5 Supplements That May Ease PMS Symptoms
5 Supplements That May Ease PMS Symptoms
Can vitamins and minerals nip premenstrual syndrome symptoms in the bud? Here’s the scoop on supplements being studied in connection with PMS.
In the days leading up to their periods, many women experience symptoms of premenstrual syndrome, or PMS. PMS symptoms vary from woman to woman, but they may include emotional symptoms like anxiety and irritability — and physical symptoms like fatigue, trouble sleeping, pain, and bloating.
Plenty of treatments are available to help manage PMS symptoms — medications, lifestyle changes, even cognitive therapy. And now there is mounting evidence that certain dietary supplements may be beneficial to women who have PMS.
Herbs, Minerals, and Vitamins for PMS
Throughout your menstrual cycle, the levels of certain nutrients are thought to fluctuate. These nutrient fluctuations may cause some women to become deficient in certain vitamins and minerals at various points in their menstrual cycle, which is why some experts feel that certain vitamins and minerals may help ease PMS symptoms.
As more people turn to herbal supplements to manage their health conditions, researchers are looking into whether certain herbs can do the same for women with PMS.
These five supplements are among those that are being studied for their ability to help relieve PMS symptoms:
Calcium. In a recent study, researchers found that women with PMS who took a 500 milligram (mg) calcium supplement twice a day for three months had significantly reduced levels of fatigue, appetite changes, and depression than women who took a placebo. Another study revealed that taking 1,200 mg of calcium a day helped reduce women’s emotional and physical PMS symptoms. Among all the supplements used to treat PMS, calcium has the strongest evidence to back its benefits.
Chasteberry. Some studies have suggested that the herb chasteberry may help relieve certain PMS symptoms, including negative mood, headache, breast fullness, and water retention. Chasteberry extract comes from the fruit of a tree, and has been used for thousands of years by women to ease menstrual problems. But evidence is limited supporting chasteberry for PMS symptom management. More studies are needed to confirm its effects.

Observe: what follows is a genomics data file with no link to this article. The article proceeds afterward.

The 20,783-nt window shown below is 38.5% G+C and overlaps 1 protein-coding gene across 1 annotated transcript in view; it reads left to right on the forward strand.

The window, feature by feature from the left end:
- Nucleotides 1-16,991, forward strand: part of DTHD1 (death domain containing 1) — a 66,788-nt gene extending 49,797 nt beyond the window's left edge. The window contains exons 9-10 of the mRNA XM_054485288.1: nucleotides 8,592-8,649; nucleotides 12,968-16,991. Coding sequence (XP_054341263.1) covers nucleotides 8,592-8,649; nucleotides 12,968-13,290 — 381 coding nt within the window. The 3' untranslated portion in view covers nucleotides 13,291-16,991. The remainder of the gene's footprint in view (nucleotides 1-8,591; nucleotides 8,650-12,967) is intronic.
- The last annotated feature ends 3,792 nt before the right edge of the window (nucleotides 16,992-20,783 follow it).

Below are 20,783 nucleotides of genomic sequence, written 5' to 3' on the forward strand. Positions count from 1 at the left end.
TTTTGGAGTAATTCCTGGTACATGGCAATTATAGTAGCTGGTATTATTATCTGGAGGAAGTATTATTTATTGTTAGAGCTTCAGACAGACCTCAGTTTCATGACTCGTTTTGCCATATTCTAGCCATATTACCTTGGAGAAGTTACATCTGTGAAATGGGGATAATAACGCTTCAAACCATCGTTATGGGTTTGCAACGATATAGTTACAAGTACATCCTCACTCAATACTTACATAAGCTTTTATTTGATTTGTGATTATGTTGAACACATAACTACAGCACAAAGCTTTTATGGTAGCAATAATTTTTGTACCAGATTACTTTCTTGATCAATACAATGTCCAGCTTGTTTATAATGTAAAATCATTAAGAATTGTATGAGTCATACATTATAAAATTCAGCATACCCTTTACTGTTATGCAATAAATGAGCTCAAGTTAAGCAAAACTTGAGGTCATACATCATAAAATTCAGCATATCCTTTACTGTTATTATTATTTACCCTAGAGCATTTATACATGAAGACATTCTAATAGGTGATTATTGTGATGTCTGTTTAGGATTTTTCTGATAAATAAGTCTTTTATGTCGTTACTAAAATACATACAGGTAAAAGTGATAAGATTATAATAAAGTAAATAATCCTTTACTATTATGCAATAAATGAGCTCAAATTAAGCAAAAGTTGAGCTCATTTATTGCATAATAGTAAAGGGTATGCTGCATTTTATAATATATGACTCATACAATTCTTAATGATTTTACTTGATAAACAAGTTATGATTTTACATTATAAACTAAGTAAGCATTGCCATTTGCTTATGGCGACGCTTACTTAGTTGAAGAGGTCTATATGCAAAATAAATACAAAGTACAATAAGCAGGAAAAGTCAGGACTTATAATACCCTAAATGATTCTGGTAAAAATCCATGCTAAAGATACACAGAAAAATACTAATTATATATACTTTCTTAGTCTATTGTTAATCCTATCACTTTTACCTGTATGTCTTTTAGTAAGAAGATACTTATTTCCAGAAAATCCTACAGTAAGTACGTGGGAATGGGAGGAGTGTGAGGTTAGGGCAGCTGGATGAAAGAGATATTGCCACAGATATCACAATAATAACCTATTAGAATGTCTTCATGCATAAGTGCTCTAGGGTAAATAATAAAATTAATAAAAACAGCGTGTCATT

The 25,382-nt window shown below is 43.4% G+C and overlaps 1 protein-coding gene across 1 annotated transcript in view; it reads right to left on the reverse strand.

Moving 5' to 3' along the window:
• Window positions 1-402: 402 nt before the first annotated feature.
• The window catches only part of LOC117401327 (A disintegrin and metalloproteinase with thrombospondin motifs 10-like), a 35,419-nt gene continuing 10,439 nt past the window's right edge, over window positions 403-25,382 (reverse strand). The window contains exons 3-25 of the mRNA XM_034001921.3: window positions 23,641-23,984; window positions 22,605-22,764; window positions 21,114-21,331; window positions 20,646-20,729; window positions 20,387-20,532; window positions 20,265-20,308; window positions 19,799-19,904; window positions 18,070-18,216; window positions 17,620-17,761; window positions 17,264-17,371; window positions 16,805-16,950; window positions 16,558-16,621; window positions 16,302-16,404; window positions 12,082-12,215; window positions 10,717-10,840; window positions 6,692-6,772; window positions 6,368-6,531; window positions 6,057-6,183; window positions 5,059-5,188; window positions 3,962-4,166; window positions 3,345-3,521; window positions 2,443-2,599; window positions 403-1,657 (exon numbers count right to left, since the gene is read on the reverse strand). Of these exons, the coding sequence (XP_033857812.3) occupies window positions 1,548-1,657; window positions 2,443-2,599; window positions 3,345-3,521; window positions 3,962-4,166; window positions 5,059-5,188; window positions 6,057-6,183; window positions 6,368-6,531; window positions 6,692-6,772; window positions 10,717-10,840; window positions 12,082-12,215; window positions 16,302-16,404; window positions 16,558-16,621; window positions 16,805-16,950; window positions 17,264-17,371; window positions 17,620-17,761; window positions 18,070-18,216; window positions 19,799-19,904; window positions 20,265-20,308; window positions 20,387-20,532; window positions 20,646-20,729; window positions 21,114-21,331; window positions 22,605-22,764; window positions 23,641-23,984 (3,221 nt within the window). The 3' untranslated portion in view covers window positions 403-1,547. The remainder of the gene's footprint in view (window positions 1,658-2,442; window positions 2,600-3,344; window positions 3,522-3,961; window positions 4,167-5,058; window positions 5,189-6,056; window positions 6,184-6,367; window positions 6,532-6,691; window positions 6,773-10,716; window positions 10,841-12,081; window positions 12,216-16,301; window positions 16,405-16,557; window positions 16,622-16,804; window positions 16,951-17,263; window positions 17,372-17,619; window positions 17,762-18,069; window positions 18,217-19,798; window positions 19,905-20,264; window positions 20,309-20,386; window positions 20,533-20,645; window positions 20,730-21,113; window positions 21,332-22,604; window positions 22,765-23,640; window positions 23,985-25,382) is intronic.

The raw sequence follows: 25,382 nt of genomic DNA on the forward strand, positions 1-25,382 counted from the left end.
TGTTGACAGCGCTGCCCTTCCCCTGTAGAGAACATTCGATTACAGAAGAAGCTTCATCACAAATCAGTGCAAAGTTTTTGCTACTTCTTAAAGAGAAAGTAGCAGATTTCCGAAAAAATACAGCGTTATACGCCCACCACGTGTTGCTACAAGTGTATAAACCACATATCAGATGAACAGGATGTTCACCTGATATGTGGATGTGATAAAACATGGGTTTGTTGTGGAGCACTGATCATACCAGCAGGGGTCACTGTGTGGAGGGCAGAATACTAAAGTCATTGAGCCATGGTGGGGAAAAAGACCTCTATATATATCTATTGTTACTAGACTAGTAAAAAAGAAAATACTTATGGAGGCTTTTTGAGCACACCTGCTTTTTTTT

Vitamin B6. Vitamin B6 is a water-soluble vitamin that is essential to many of your body’s functions, including your metabolism, immune response, and nervous system functioning. Some evidence exists that supplementation with vitamin B6 may help relieve PMS symptoms, but more clinical trials are needed to determine if it really works. And since vitamin B6 deficiency is rare and extremely high levels of vitamin B6 can cause serious health effects, it is especially important to talk with your doctor before taking large doses of vitamin B6.
Magnesium. Because some evidence exists that a magnesium deficiency can lead to PMS symptoms, some researchers believe that magnesium supplementation may benefit women with PMS. A recent study found that women with PMS who took magnesium supplements found that their PMS symptoms improved. Certain people are at increased risk of magnesium deficiency — including those with diabetes, those taking certain medications, and those with alcoholism — so talk to your doctor to see if magnesium deficiency might be a problem for you.
Vitamin E. Vitamin E is a fat-soluble vitamin that is abundant in nuts, seeds, and vegetable oils. There is preliminary evidence that vitamin E supplementation may benefit women with PMS symptoms. In fact, a recent study found that vitamin E supplements helped ease menstrual cycle-related breast pain.
If you are interested in using supplements to help ease your PMS symptoms, talk with your health care provider. Unlike prescription or over-the-counter medications, no federal regulations monitor the safety and effectiveness of dietary supplements. So what a supplement’s label says it can do isn’t regulated. Some supplements can have harmful health effects and even interact with other medications and supplements that you take. Your health care provider can make sure that you take supplements safely.
By Krisha McCoy
Medically Reviewed by Lindsey Marcellin, MD, MPH